Continuing with last week's cultural theme, here are a few more tidbits...
It's easily the national candy of Norway. Upon first seeing one of these in a vending machine back in October, I thought it was some sort of chocolate granola bar that would fill you up a bit (literally, a "quick lunch").
But, it's not. The Kvikk Lunsj is, essentially, a Kit Kat, made with higher quality chocolate. I'll probably be deported immediately for saying that. But really, it's a Kit Kat. And apparently people like to snack on them during ski trips in the forest (they even have little trail suggestions printed inside the wrapper).
Anyway, Ken did some superior awesomeness-spotting at the ski jump when he found this little goody:
That's right, my friends. A Kvikk Lunsj beanie. Standing in front of us in all its glory. Before next winter, I either have to a. find one of these, or b. learn to knit.
In honor of that amazing hat, we gave the Kvikk Lunsj some photo love.
(This was before my feet were so cold that I was somewhat concerned about frost bite for the first time since moving here. I stuck my feet in front of a heating vent after Round 1.)
(This was before we discovered that the U.S. was not actually participating in the ski jump event we attended. I also found it amusing that we actually borrowed this huge U.S. flag from our Swedish friend/neighbor, Henrik.)
Cultural Tidbit #2: A ski jump (and a beautiful day to be at a ski jump).
Representing with red, white, and blue all over the place (still prior to not knowing the U.S. had no chance/was not participating in this competition).
And the winner was...Austria! We happened to attend this event with our fun friend Katrin, who is from Austria. She was pumped (and so were we, once we switched our allegiance to Austria when the U.S. let us down).
Cultural Tidbit #3: A proper Norwegian sandwich.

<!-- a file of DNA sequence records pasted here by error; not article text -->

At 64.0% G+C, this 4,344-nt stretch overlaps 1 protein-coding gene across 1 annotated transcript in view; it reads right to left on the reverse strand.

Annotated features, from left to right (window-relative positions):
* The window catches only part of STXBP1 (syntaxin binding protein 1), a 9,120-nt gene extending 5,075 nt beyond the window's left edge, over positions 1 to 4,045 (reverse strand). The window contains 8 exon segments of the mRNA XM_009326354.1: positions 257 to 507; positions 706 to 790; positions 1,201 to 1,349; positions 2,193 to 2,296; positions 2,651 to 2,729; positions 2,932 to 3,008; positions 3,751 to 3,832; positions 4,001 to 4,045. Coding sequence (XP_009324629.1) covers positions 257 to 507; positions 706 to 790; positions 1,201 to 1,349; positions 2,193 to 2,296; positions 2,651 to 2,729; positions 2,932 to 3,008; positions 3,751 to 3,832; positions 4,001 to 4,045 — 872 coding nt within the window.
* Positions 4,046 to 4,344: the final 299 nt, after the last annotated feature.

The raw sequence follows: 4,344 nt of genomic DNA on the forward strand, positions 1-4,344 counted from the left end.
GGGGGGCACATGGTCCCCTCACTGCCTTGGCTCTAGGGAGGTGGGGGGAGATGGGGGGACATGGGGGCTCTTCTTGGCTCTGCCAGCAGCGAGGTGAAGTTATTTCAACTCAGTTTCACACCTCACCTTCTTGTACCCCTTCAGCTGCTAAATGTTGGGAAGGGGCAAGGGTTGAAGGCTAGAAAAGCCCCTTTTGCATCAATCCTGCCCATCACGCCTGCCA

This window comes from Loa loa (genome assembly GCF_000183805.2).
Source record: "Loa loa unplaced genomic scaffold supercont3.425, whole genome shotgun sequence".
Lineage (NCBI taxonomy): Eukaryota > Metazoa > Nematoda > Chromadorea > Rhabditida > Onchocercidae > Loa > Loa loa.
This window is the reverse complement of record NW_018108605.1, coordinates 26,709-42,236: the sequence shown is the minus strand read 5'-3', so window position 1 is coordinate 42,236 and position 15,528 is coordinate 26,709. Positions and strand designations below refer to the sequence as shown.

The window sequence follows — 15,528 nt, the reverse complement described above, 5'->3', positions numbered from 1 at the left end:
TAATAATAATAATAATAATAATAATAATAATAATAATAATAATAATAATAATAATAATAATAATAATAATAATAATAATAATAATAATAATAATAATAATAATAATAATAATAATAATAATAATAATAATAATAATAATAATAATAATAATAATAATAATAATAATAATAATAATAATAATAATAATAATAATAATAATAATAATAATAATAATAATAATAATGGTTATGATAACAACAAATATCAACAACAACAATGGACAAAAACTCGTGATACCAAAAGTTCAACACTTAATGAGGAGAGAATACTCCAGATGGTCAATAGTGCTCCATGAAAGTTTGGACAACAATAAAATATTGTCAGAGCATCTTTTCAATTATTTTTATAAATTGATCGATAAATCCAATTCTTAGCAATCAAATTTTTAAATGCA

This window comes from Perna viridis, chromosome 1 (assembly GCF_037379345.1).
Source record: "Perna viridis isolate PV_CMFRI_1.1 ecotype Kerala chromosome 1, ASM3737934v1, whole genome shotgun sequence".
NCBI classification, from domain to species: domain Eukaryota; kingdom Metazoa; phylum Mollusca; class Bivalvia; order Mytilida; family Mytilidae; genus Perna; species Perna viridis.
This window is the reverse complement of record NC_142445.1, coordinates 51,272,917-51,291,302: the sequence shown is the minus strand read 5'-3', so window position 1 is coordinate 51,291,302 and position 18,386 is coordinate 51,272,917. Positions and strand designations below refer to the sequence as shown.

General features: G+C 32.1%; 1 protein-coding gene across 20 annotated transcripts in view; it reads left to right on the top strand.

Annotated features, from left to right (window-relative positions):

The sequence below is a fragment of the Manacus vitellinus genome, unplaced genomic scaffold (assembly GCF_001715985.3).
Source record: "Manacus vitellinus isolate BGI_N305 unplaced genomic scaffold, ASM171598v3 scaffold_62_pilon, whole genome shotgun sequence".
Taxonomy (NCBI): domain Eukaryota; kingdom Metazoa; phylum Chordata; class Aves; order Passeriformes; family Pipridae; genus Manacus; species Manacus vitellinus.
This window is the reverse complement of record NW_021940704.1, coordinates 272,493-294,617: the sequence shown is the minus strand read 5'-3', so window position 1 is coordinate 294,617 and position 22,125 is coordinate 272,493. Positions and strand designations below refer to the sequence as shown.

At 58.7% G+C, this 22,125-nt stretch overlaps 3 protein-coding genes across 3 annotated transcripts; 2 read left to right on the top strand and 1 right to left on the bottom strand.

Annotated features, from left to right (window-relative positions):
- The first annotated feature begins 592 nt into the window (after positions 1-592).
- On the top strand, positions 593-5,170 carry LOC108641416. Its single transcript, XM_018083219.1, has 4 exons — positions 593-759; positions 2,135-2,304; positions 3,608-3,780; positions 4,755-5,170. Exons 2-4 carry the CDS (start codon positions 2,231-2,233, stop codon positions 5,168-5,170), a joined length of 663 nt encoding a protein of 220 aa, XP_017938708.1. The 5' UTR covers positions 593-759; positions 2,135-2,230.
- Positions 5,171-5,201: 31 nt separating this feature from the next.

Open-faced, with brunost (Norwegian brown cheese). The adorable Norwegian modeling this proper sandwich is our fabulous friend Agnes. The funny thing is that this sandwich came as a regular, closed sandwich, and Agnes opened it up to two slices immediately. I laughed. Anyway, Agnes was our very first friend in Oslo, and she invited us to a party at her house our first weekend here (thanks for the introduction, Elia!) I want to give Agnes, Øistein, Marianne, and Sunniva a shout-out for being cool, fun friends, speaking English to us slow foreigners, and telling us about Norway, from a Norwegian perspective. We really appreciate it! I have a good picture of the whole crew from the night Sunniva made us all a fantastic traditional Nord-Norge (Northern Norway) dinner, and now I can't seem to find it...will have to take another one I suppose!
Cultural Tidbit #4: A group of foreigners skiing in a park. (Something Norwegians would apparently never do...although there were tracks there...so maybe they would?)
Pretty ski bunnies. Love 'em!
Much less frightening than skiing with 1,000 other people in the forest. Pretty sure my backpack-wearing would also be openly mocked by the general Norwegian skiing public.
Moment of Zen:
Nothing beats this for the week, other than maybe the dance-off they tried to have between some middle-aged Europeans during a break in the ski competition (which I could've watched for eight hours, and sadly have no photographic evidence of...)